Zemo spent months studying the heroes and charting out a plan to turn them against each other. He knew, despite all his rage and agony, that he cannot fight them himself, but he had seen their cruelty. If he could find a way to turn that awful power against themselves, to have them destroy their own family, then maybe he could hurt them. Maybe he could make them feel the same pain they forced upon him ever since they flew away.

The key to these stories is seeing that, yes, while they are bad, the motivation for why they are bad is so human. We hope that they find redemption in their stories, because we hope that we can redeem ourselves when we make a mistake. These stories hit home in more ways than we may comfortably admit. The ideas of pain and regret, hopes and dreams, and a will to never give up are integrally connected to who we are as humans. However, deeper than that, these stories tell of men who had everything taken away from them and were powerless to stop it. Of a relatable story of feeling abandoned or alone, stuck in a tunnel with seemingly no end in sight or of people who strive to change the world in their own way, no matter the cost. No one can actually be as innately good as Captain America, or as wealthy and innovative as Iron Man, but humans can be the jealous, spiteful and broken villain in another’s story. 

A popular idea that has sprung up in pop culture is the idea of what a villain is willing to do to keep that and those they love safe. While a hero would sacrifice everything they love to save the world, the villain would sacrifice the world to protect those they love. You see, it is not wrong to root for the villain, even though the idea has been taught for so long. It is important to see why you might root for a certain villain, so you can see what it is that connects you to that character. If that villain can be redeemed and viewed as the hero of their own story, why can’t you?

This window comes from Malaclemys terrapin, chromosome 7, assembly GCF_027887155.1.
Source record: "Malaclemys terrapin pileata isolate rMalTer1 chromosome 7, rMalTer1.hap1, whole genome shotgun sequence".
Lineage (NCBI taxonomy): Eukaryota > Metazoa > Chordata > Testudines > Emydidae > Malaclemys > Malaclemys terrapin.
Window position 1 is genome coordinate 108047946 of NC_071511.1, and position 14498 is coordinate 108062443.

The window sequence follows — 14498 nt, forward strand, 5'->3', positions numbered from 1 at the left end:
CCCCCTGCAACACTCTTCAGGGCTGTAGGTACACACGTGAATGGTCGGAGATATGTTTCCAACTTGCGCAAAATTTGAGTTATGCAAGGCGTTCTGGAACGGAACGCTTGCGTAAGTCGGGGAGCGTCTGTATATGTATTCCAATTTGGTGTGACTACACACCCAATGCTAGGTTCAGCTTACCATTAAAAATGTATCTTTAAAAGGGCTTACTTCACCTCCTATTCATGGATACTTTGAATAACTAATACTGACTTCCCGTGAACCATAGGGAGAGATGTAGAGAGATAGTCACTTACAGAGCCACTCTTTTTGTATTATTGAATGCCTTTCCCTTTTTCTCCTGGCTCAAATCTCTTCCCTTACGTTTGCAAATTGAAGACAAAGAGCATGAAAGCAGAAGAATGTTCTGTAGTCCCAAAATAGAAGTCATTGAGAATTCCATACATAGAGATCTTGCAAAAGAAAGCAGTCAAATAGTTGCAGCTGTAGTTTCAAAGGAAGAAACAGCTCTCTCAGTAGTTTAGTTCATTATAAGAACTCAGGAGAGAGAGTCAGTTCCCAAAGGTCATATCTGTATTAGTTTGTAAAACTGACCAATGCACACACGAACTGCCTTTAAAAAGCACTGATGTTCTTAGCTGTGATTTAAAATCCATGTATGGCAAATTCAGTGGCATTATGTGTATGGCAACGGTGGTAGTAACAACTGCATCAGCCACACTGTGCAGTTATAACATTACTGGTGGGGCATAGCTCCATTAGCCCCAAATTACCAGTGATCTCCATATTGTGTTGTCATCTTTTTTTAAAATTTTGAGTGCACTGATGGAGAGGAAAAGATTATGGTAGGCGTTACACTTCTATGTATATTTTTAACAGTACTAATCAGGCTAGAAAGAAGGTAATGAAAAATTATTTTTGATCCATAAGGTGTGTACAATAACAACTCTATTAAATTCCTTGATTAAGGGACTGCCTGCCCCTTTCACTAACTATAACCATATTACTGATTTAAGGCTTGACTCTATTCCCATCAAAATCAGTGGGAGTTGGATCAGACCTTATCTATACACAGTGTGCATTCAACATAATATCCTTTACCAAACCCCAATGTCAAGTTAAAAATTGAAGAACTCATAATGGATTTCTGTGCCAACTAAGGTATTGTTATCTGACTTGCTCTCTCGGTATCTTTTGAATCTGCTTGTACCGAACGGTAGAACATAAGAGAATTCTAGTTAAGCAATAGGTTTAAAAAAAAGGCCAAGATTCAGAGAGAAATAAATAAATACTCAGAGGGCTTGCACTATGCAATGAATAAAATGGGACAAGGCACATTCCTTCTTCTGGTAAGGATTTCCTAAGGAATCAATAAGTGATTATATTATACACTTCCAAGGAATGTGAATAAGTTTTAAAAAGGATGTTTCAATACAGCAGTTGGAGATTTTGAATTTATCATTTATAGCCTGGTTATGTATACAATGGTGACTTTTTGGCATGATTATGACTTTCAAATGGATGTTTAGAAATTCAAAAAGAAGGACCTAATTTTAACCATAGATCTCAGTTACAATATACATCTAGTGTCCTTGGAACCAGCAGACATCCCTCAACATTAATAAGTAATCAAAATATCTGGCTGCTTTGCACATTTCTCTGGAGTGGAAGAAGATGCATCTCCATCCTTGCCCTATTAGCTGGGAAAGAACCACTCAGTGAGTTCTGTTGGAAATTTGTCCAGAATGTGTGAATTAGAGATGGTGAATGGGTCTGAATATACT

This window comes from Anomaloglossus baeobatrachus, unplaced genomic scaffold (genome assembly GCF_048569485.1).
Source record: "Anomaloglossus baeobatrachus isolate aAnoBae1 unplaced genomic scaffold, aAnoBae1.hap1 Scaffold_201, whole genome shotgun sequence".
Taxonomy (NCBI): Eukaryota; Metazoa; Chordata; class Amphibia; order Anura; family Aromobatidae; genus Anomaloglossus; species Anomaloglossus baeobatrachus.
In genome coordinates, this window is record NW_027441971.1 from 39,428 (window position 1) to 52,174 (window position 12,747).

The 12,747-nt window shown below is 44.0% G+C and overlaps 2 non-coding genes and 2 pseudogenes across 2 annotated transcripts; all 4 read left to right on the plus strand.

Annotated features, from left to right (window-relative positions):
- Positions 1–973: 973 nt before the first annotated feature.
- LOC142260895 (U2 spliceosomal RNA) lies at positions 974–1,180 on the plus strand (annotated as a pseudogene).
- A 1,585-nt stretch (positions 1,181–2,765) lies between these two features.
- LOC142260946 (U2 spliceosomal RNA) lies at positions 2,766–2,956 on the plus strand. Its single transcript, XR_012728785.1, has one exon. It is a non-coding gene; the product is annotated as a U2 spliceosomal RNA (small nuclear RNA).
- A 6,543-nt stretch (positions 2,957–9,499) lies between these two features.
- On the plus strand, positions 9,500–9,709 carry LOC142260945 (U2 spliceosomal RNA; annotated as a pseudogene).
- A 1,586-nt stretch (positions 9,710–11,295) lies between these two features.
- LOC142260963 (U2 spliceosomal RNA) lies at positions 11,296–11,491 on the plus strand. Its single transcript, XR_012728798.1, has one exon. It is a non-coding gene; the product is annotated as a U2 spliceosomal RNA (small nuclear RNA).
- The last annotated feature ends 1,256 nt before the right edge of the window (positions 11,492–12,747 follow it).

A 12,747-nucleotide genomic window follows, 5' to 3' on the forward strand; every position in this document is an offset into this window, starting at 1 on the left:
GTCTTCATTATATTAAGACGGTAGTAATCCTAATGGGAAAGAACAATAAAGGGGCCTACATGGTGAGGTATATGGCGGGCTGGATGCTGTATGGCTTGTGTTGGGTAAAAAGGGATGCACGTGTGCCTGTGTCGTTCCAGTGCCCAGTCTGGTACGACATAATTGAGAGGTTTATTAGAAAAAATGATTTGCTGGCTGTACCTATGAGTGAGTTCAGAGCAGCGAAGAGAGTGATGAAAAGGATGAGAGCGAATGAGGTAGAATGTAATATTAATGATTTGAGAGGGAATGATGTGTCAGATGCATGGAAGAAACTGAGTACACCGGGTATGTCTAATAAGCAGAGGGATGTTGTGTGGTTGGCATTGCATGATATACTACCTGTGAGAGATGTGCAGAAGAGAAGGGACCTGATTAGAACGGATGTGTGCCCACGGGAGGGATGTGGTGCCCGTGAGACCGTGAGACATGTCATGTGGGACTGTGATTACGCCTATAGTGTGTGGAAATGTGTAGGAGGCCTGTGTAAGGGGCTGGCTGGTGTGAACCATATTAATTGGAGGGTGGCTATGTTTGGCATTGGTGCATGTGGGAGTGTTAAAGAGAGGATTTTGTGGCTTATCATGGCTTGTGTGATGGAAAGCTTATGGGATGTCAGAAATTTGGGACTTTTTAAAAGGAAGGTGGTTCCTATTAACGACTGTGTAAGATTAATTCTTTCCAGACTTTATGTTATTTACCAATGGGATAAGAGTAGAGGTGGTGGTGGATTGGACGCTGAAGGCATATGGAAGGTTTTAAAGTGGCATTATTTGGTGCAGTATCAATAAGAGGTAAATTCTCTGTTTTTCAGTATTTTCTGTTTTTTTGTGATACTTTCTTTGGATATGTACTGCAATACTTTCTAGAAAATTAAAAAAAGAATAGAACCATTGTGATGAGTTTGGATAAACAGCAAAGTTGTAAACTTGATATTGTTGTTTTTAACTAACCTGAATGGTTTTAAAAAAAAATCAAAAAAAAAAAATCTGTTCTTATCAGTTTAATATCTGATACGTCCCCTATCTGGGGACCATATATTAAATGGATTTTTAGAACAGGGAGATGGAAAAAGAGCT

Another important takeaway from this idea is that pop culture is beginning to view and accept the gray areas of the world. Things would be so much easier if the hero and villain were quickly identifiable and the hero always won, but life is rarely so simple. What is considered “good” and “bad” is always up for debate. The people that are looked up to can do bad things and vice versa. The sympathetic villain is a reminder that, even in what seems like pure darkness or evil, there can always be a chance for one to be saved.

Nobody is born a monster, but villains are created every day. So, I pose a question: why do we so despise the villain, when the villain may be nothing but the fractured hero?


Opinions expressed in letters and other editorials, unless otherwise stated, are those of the writers and not of The Horizon staff or the college collectively.